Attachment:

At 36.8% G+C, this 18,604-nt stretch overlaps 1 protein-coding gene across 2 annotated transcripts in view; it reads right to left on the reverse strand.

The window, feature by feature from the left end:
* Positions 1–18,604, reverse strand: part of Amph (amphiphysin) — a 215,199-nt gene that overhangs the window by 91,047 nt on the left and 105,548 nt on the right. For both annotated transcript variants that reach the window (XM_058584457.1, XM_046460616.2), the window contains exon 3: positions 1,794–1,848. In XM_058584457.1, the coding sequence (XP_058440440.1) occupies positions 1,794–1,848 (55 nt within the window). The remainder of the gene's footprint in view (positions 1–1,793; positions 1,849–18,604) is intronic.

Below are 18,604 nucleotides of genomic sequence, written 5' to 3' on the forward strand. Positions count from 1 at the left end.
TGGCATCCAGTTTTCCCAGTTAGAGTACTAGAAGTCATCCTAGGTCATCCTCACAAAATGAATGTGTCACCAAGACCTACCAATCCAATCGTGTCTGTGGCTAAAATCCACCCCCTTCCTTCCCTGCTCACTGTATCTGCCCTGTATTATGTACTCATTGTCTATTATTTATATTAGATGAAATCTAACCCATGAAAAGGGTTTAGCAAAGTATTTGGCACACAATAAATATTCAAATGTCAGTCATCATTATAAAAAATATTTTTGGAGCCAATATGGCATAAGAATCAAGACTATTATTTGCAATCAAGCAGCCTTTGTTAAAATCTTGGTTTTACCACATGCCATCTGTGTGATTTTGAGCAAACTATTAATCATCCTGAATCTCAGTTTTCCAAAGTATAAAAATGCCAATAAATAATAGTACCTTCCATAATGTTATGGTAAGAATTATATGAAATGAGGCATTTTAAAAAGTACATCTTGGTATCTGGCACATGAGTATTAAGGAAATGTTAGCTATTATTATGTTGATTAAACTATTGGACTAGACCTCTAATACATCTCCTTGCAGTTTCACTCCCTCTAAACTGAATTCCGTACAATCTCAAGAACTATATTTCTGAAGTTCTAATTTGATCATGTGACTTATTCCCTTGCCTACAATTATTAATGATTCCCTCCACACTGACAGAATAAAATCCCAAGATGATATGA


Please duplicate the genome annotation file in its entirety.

At 36.8% G+C, this 18,604-nt stretch overlaps 1 protein-coding gene across 2 annotated transcripts in view; it reads right to left on the reverse strand.

The window, feature by feature from the left end:
* Positions 1–18,604, reverse strand: part of Amph (amphiphysin) — a 215,199-nt gene that overhangs the window by 91,047 nt on the left and 105,548 nt on the right. For both annotated transcript variants that reach the window (XM_058584457.1, XM_046460616.2), the window contains exon 3: positions 1,794–1,848. In XM_058584457.1, the coding sequence (XP_058440440.1) occupies positions 1,794–1,848 (55 nt within the window). The remainder of the gene's footprint in view (positions 1–1,793; positions 1,849–18,604) is intronic.

Below are 18,604 nucleotides of genomic sequence, written 5' to 3' on the forward strand. Positions count from 1 at the left end.
TGGCATCCAGTTTTCCCAGTTAGAGTACTAGAAGTCATCCTAGGTCATCCTCACAAAATGAATGTGTCACCAAGACCTACCAATCCAATCGTGTCTGTGGCTAAAATCCACCCCCTTCCTTCCCTGCTCACTGTATCTGCCCTGTATTATGTACTCATTGTCTATTATTTATATTAGATGAAATCTAACCCATGAAAAGGGTTTAGCAAAGTATTTGGCACACAATAAATATTCAAATGTCAGTCATCATTATAAAAAATATTTTTGGAGCCAATATGGCATAAGAATCAAGACTATTATTTGCAATCAAGCAGCCTTTGTTAAAATCTTGGTTTTACCACATGCCATCTGTGTGATTTTGAGCAAACTATTAATCATCCTGAATCTCAGTTTTCCAAAGTATAAAAATGCCAATAAATAATAGTACCTTCCATAATGTTATGGTAAGAATTATATGAAATGAGGCATTTTAAAAAGTACATCTTGGTATCTGGCACATGAGTATTAAGGAAATGTTAGCTATTATTATGTTGATTAAACTATTGGACTAGACCTCTAATACATCTCCTTGCAGTTTCACTCCCTCTAAACTGAATTCCGTACAATCTCAAGAACTATATTTCTGAAGTTCTAATTTGATCATGTGACTTATTCCCTTGCCTACAATTATTAATGATTCCCTCCACACTGACAGAATAAAATCCCAAGATGATATGA